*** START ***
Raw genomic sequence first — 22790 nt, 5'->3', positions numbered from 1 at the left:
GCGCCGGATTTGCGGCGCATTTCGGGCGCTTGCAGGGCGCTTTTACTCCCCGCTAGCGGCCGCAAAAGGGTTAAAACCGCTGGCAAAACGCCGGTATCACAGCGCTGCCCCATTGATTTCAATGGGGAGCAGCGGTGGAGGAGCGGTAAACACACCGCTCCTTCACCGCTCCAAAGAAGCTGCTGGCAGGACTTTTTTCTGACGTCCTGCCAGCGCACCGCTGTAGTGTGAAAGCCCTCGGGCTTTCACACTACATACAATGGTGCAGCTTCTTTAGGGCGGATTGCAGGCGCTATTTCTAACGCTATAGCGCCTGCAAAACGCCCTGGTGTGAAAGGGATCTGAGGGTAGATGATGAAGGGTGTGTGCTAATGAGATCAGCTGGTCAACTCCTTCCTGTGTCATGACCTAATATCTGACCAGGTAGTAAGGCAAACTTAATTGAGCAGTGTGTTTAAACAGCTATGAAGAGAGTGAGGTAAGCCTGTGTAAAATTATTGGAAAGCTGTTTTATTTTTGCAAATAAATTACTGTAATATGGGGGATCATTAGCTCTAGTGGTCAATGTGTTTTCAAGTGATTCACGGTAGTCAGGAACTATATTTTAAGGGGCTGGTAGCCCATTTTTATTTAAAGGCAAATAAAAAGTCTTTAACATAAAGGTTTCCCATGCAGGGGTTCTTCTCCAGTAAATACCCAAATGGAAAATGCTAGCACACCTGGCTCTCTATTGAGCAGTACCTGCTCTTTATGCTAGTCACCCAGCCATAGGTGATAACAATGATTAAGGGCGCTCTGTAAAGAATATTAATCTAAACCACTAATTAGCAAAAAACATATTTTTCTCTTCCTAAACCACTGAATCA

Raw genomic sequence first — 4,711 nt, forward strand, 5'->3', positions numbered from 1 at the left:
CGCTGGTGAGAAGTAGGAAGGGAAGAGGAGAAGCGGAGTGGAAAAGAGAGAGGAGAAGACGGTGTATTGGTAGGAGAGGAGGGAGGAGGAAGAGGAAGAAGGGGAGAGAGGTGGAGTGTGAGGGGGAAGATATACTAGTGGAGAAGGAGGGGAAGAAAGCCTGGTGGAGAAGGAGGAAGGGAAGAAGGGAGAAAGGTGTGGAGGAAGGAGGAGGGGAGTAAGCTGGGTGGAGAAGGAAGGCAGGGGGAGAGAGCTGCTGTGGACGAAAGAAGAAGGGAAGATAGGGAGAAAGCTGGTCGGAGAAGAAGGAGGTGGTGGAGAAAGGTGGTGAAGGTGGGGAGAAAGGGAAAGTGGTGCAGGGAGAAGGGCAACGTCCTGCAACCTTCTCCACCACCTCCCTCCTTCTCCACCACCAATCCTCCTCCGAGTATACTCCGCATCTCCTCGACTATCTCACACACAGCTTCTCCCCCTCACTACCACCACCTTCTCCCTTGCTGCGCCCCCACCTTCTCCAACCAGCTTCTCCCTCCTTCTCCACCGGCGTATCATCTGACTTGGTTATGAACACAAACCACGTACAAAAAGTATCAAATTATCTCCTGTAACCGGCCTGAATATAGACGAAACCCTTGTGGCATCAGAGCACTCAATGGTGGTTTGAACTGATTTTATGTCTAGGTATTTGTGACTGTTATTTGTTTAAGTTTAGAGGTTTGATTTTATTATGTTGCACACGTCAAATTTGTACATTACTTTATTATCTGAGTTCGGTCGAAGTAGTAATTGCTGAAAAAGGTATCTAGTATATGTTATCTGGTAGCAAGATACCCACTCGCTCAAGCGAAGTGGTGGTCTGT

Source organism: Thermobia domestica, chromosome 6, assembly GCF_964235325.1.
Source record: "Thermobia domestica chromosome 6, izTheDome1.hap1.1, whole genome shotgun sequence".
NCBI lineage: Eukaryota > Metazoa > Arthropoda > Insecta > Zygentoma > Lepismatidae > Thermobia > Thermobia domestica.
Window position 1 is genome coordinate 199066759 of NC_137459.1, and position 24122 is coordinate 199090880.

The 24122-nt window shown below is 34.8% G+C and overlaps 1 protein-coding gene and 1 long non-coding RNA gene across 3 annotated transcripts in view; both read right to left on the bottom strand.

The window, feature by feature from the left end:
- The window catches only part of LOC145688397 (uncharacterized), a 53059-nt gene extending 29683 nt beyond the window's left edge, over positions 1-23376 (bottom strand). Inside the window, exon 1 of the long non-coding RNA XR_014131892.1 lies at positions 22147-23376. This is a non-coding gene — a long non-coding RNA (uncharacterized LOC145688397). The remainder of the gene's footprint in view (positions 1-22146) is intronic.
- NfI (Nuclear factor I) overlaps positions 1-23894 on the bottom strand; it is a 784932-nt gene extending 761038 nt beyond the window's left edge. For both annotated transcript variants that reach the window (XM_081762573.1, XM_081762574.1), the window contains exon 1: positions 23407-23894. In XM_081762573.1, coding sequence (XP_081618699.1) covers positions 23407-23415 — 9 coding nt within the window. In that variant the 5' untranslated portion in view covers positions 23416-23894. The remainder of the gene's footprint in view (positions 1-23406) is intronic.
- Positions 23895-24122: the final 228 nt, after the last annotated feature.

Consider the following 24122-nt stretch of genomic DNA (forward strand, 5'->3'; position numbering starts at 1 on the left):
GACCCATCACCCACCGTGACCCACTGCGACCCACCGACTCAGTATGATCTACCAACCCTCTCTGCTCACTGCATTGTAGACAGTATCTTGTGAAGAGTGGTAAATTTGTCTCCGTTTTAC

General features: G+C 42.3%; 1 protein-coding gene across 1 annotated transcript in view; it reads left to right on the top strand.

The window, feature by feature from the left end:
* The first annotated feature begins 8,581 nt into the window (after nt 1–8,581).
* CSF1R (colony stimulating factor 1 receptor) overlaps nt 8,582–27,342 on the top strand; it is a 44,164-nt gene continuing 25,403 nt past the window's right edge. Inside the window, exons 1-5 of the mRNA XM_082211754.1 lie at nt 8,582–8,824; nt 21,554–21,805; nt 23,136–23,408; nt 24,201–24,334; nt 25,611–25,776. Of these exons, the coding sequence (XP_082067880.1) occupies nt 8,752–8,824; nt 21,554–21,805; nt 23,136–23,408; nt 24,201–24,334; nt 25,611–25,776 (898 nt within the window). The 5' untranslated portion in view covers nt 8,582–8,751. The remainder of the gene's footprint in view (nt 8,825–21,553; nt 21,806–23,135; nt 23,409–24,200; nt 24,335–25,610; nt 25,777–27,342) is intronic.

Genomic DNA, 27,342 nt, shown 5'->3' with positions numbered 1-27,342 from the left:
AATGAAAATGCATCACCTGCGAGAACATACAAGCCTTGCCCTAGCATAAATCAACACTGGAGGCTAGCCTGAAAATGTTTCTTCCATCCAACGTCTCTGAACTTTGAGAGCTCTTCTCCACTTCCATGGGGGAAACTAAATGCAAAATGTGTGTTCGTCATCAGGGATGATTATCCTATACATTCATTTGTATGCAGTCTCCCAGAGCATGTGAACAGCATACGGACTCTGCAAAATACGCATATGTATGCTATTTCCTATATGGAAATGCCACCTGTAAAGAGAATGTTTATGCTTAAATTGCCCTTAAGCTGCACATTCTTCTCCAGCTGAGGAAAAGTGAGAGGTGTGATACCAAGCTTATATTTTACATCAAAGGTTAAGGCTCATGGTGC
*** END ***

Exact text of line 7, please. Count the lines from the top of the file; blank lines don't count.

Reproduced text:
NCBI lineage: Eukaryota > Metazoa > Arthropoda > Insecta > Zygentoma > Lepismatidae > Thermobia > Thermobia domestica.